Are Low Down Payment Loans Really a Good Option?

FHA Loan Federal Housing Administration Lending Concept

After the housing market crashed in 2008 and 2009, a lot of people heard about how the proliferation of low- and no-down-payment loans contributed to a housing market where millions of consumers had little or no equity in their homes. These low-down-payment loans were criticized, and some lenders severely reduced or eliminated them. Low down payments might not be the right answer for every homebuyer, but it’s important to understand when they are a good choice and when you’re better off putting some extra money down.

Homebuyers With Limited Cash

The most common low-down-payment loan for homeowners is through the Federal Housing Administration (FHA). FHA loans offer buyers the opportunity to purchase a home with as little as 3.5 percent down payment. As home prices continue to rise, the prospect of needing 10 or 20 percent to put down can put the dream of homeownership out of reach for many first-time homebuyers. In these cases, a low down payment option might be the best way to purchase a home.

Buyers with High Debt-to-Income

Another reason a homebuyer might opt for an FHA loan is that they would be otherwise unable to qualify for a loan through traditional means, often because they have a debt-to-income ratio (or DTI) that would make lenders wary of lending to them. DTI is a measure of how much money you own on your monthly debt obligations compared with your monthly income, and if the ratio is unfavorable, you will either be denied a loan or will end up with a higher interest rate. This also allows you to keep more of your current money to pay down your debt, rather than putting it down on a home.


There are some other advantages to putting only a small down payment on your home, and perhaps the biggest is keeping more of your money. Even if you have enough to put 10 or 20 percent down on a home, it’s not always the best choice. Keeping some of the money in savings can help you remain flexible in case of an emergency, job loss, or other investment opportunity that comes along.

The Cost of Low-Down-Payment Loans

The key difference between someone who is able to qualify for a conventional loan with 10 or 20 percent down and someone who gets a loan with a low down payment is private mortgage insurance (PMI). PMI emerged in the wake of the housing crisis as a way for lenders to protect against homeowners whose home values went down and they had no equity, leaving them “underwater” on their loan.

Premiums on PMI have increased over the past few years, and fees have gone up as well as a way for the U.S. Department of Housing and Urban Development (HUD) to shore up its insurance fund with more and more borrowers turning to FHA loans. Other recent changes to the PMI process include higher fees up front, and the requirement that borrowers pay PMI for the entire life of the loan.

Find Out if These Loans are Right for You

If you are considering a low down payment loan, it’s important to talk to a mortgage lender in Salt Lake City about all the options available so you can determine which one works best for your financial situation.

Loan Programs With Little or No Down Payment

Ideally when you go to purchase a home, you will have between 10 and 20 percent of the total cost of the loan to put as a down payment. However, with the costs of homes on the rise, even coming up with 10 percent can be difficult for some buyers. Rather than waiting years and spending money on rent, some people prefer to get a loan through programs that allow for low or no down payment. In some cases these loans might cost more because you will need private mortgage insurance (PMI) or will have a higher interest rate, but it might be worthwhile depending on your individual situation.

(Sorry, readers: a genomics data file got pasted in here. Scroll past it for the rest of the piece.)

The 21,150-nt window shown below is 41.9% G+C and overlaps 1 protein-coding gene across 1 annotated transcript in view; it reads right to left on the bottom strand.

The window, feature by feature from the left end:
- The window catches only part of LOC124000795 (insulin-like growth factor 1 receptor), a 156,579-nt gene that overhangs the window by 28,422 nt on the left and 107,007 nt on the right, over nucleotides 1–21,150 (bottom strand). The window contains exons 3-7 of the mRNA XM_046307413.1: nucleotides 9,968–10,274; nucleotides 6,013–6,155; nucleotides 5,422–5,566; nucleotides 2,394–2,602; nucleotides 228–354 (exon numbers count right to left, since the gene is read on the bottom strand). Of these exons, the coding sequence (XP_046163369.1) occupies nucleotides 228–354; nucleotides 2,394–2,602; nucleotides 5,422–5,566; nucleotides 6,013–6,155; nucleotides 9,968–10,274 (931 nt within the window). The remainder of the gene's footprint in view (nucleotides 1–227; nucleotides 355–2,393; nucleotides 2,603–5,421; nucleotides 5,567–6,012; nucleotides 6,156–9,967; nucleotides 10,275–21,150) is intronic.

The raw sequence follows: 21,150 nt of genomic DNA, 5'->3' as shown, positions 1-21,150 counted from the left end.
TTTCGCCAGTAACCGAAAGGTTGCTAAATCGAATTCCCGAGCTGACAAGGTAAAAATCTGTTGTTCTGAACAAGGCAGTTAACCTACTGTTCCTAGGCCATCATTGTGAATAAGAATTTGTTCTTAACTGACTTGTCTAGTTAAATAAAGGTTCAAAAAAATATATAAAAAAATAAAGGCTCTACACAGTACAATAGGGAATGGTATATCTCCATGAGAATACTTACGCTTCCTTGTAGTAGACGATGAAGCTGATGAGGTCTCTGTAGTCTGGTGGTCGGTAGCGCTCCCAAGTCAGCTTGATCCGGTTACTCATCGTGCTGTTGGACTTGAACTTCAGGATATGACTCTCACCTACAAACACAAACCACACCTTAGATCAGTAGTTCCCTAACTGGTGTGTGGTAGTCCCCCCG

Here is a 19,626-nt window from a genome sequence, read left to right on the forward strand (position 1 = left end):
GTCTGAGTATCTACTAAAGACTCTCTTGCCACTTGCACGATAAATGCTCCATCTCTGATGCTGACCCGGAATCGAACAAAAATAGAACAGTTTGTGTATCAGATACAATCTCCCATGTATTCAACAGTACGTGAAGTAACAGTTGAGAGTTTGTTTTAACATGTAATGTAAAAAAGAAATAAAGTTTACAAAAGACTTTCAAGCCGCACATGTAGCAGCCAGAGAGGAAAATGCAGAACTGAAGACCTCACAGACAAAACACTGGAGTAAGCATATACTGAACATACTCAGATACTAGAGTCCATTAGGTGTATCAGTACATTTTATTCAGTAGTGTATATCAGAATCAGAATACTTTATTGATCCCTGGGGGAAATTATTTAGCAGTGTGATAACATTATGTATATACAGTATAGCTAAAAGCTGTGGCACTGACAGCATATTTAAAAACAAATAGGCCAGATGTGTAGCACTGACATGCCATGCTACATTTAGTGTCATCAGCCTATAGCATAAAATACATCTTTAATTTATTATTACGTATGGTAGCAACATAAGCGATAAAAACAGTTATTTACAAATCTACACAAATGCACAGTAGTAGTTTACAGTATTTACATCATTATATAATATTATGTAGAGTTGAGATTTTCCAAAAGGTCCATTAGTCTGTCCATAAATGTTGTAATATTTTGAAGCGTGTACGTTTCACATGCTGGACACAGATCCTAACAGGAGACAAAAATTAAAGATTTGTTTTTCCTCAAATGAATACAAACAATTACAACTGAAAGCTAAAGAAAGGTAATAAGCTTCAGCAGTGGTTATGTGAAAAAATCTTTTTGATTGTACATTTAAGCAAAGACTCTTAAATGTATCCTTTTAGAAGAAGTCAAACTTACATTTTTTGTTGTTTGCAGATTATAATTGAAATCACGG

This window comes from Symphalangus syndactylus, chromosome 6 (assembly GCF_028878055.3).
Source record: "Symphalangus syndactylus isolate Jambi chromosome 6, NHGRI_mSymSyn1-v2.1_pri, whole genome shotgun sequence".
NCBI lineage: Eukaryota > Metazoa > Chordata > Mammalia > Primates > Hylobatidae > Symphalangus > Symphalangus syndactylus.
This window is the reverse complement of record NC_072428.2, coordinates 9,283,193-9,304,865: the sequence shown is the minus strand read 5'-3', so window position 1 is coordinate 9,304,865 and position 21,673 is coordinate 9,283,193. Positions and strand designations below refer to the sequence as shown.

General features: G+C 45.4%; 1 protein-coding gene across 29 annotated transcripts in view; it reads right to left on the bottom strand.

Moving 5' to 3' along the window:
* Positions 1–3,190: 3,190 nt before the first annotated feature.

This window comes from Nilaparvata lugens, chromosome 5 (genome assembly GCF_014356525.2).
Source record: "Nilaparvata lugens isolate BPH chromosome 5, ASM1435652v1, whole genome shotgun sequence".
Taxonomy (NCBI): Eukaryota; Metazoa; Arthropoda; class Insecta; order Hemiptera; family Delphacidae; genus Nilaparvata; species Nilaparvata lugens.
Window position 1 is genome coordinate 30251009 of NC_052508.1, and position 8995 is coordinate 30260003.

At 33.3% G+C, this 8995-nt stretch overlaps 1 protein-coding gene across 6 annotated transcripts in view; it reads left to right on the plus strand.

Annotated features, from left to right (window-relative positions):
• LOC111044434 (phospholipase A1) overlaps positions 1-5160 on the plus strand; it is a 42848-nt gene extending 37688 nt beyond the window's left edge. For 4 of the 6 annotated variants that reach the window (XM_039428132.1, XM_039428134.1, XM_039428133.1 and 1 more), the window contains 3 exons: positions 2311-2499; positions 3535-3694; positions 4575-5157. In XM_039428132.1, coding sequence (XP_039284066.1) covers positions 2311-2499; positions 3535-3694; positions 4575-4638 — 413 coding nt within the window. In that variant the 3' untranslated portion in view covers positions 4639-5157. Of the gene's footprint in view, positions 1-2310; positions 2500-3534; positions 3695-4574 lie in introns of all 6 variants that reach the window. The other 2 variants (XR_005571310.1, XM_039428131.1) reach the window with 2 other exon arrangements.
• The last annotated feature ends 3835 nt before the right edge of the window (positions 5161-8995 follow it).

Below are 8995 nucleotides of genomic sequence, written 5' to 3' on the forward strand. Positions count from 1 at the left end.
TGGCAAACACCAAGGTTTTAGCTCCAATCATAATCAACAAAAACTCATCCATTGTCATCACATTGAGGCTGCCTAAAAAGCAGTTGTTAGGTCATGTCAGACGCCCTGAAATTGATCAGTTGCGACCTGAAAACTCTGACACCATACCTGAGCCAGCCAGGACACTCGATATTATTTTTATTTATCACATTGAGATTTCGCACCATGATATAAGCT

VA Loans

Qualifying veterans may be able to get a loan through the Veterans Administration (VA), which guarantees that you can purchase a mortgage with no down payment at all. These loans come from private lenders, but are backed (guaranteed) by the VA, so there is no mortgage insurance and you only pay a small funding fee. Fees vary depending on whether you served in regular military, Reserves, or National Guard, and how many previous VA loans you have obtained.

Navy Federal Loans

The nation’s largest credit union, Navy Federal, offers 100 percent home financing for the purchase of a primary home (not a vacation or second home). Since only members of the military, their families, and some civilian employees of the Department of Defense can be members of Navy Federal, these loans are restricted to that group.

USDA Loans

The United States Department of Agriculture (USDA) has a rural development mortgage guarantee program, and is a popular one among many lenders and buyers. These loans are applicable to farmland, but can also be used to purchase homes in areas deemed eligible according to calculations like geography, household income, and whether you are a first-time homebuyer. The USDA levies an up-front fee of two percent rather than PMI.

Mortgage Insurance Loans

If you cannot qualify for one of the above programs, you might be able to get a conventional loan with low down payment and pay additional mortgage insurance. This insurance will be added to your monthly payments, and will be due as long as your loan is more than 80 percent of your total home value.

FHA Loans

Finally, you can consider FHA loans if you have at least 3.5 percent of the home’s purchase price for a down payment. These loans are ideal for someone who has a poor credit history and may have a hard time qualifying for a loan otherwise. These loans do include an upfront premium of 1.75 percent, and an annual premium of 1.25 percent, which adds up to about $100 a month per $100,000 borrowed.

If you don’t have 10 to 20 percent to put down, talk to your lender today about other options to see if you qualify for a low or no down payment loan.